Manufacturer's Suggested Retail Price (MSRP), also known as "sticker" price, is a recommended selling price that automakers give a new car that is above the invoice price paid by the dealer. It is a price that does not include any options that can be added to a particular car style. When shown as a range, the prices are starting MSRPs, without options, for multiple styles for that model.
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By Jim Flammang
January 28, 2004
Vehicle Overview Measuring close to the midsize truck category in dimensions, Dodge’s smaller pickup truck comes with V-6 or V-8 power and is offered in a variety of configurations. For 2004, a 210-horsepower, 3.7-liter V-6 engine replaces the prior 175-hp 3.9-liter. The 5.9-liter V-8 power plant and the R/T edition have been dropped. Front bucket seats are now standard in Quad Cab models.
A new Stampede package was added during 2003; offered on regular-cab and Club Cab Sport models, this option group includes ground-effects side moldings, wheel flares, 16-by-8-inch aluminum wheels and a rear stabilizer bar.
All-disc brakes are standard in four-wheel-drive and high-capacity models. Dodge offers a five-speed-automatic transmission that features a dual-ratio second gear; it teams with the 4.7-liter V-8 engine.
A value-priced but boldly styled SXT model is available for budget-minded shoppers. The lineup also includes base, Sport, Sport Plus, SLT and SLT Plus trim levels.
The Dakota was last redesigned for the 1997 model year, and the automaker is expected to redesign this truck for 2005.
Exterior Basic Dakota styling is patterned after the company’s full-size Ram pickup. Regular-cab, Club Cab (extended-cab) and Quad Cab (crew-cab) body styles are available. The Quad Cab and Club Cab models both ride a 131-inch wheelbase and measure 215 inches long overall. Because the Quad Cab devotes more space to passengers, it comes with a shorter, 5.5-foot cargo bed as opposed to the Club Cab’s 6.5-foot bed. The Quad Cab version can tow as much as 6,100 pounds, while a regular-cab model can tow as much as 6,600 pounds.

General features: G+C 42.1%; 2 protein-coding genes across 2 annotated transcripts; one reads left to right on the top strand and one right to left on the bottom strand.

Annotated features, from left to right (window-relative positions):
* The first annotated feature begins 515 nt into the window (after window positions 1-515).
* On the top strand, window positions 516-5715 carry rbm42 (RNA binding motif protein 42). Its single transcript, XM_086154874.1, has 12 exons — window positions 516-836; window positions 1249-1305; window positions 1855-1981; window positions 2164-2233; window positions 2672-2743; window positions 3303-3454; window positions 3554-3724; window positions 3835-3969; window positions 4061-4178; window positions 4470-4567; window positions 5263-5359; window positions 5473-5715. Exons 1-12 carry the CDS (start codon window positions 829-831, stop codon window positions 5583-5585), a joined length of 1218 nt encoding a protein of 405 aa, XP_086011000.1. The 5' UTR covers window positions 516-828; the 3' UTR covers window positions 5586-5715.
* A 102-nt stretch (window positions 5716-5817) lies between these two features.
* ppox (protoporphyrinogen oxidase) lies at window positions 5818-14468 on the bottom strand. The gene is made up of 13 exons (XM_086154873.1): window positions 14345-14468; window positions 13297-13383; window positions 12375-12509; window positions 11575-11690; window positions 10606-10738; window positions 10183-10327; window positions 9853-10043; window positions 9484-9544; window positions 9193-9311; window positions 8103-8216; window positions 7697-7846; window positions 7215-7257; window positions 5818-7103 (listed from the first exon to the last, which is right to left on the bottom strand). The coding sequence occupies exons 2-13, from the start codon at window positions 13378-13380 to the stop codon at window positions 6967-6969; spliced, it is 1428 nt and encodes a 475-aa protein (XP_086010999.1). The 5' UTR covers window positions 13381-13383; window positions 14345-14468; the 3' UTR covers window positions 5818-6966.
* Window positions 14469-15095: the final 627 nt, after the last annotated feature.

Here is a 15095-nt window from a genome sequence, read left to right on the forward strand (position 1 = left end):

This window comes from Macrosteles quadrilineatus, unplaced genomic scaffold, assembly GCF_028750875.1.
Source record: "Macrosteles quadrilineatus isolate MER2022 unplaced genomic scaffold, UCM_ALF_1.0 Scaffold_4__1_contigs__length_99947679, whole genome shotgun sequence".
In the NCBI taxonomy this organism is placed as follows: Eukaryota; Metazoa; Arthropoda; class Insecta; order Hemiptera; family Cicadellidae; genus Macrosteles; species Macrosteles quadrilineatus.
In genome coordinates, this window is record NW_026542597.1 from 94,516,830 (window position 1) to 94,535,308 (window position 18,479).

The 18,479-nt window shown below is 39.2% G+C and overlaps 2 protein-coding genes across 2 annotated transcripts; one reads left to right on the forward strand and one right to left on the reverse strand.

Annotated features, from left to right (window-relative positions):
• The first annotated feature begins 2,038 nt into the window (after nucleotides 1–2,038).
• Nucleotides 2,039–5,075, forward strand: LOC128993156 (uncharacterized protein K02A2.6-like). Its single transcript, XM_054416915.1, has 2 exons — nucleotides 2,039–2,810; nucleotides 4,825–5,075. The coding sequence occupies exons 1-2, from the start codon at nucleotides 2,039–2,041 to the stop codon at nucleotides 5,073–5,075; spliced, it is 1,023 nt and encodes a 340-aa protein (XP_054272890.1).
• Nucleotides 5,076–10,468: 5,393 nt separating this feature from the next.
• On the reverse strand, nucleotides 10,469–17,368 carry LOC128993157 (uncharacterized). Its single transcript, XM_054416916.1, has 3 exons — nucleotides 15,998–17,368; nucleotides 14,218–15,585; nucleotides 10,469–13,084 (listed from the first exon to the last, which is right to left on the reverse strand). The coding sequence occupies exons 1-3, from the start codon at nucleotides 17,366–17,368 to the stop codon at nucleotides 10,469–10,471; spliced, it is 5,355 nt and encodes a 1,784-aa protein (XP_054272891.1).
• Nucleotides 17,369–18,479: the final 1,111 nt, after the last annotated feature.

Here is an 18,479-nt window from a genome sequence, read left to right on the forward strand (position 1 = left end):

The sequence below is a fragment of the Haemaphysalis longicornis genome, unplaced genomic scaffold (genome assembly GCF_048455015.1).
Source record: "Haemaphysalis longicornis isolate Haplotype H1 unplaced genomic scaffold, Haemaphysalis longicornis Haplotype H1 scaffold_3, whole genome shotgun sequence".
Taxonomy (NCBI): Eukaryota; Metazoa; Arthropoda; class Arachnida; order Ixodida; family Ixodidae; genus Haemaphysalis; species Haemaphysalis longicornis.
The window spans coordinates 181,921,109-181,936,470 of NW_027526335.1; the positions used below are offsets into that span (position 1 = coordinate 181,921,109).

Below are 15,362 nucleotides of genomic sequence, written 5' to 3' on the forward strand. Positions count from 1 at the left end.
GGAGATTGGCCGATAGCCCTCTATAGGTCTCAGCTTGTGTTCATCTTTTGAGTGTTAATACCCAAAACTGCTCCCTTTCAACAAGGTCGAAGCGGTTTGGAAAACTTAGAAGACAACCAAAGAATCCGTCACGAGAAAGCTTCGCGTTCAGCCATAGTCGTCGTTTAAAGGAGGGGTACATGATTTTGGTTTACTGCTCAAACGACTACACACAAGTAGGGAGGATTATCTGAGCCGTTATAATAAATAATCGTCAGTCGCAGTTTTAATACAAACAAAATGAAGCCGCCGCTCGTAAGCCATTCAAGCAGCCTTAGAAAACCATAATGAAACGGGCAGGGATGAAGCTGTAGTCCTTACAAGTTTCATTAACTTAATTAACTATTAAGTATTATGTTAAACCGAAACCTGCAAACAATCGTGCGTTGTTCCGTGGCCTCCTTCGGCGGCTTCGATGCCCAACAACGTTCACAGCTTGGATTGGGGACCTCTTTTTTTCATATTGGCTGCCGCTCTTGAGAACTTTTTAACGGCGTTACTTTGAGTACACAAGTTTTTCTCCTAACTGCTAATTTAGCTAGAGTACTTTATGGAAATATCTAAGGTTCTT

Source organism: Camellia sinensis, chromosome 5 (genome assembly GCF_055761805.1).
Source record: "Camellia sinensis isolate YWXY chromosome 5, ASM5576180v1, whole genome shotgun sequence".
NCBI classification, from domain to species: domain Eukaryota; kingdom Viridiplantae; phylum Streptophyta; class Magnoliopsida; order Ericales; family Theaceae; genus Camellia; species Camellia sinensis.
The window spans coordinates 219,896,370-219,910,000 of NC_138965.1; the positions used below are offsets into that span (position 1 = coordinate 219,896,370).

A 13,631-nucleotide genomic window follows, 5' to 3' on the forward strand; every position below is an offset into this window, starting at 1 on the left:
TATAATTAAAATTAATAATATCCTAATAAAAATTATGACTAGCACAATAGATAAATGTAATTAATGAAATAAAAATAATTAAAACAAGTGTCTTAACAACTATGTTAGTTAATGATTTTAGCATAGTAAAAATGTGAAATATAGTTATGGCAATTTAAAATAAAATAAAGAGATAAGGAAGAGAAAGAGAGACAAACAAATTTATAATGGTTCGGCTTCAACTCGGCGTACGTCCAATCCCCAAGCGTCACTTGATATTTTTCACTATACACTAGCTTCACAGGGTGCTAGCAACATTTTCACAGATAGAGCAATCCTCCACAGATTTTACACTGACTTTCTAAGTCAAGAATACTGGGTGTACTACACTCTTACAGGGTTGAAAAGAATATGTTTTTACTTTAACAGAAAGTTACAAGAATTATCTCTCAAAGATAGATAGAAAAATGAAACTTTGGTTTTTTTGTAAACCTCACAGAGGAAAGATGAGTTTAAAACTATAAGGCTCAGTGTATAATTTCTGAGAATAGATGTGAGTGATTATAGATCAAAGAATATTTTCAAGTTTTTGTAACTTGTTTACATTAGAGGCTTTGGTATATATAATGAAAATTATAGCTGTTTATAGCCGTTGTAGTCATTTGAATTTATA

Regular-cab models use a 6.5-foot cargo bed, and they have shorter dimensions than the Quad Cab. Each measures 196 inches long overall on a 112.1-inch wheelbase.
Unlike other extended-cab compact trucks, no rear doors are offered on the Dakota Club Cab. The SXT model includes deep gray bumpers, upper and lower fascias, body-colored fender flares and sporty 16-inch aluminum wheels.
Interior Dakotas may be equipped with either a front bench or a pair of front bucket seats. Bucket seats are now standard in the Quad Cab. Club Cab and Quad Cab models have split rear benches with cushions that fold for extra storage space.
Because the Quad Cab’s interior is about a foot longer than the Club Cab’s, its backseat is vastly roomier. Space for adults in the Quad Cab’s rear seat is adequate, but they will likely be cramped in the Club Cab. Tall rear doors that open 90 degrees on the Quad Cab ease entry and exit.
Under the Hood A new 210-hp, 3.7-liter V-6 serves as the base engine, but Dakotas are unique among compact pickups because they can be fitted with a V-8 engine. A 230-hp, 4.7-liter V-8 is available for all three body styles with Sport or SLT equipment. Three transmissions are available: a four-speed automatic for the V-6, a five-speed automatic for V-8 models and a five-speed manual that can team with either engine. A dashboard switch controls transfer-case operation on four-wheel-drive trucks.
Safety Four-wheel antilock brakes are optional, and side-impact airbags are not offered.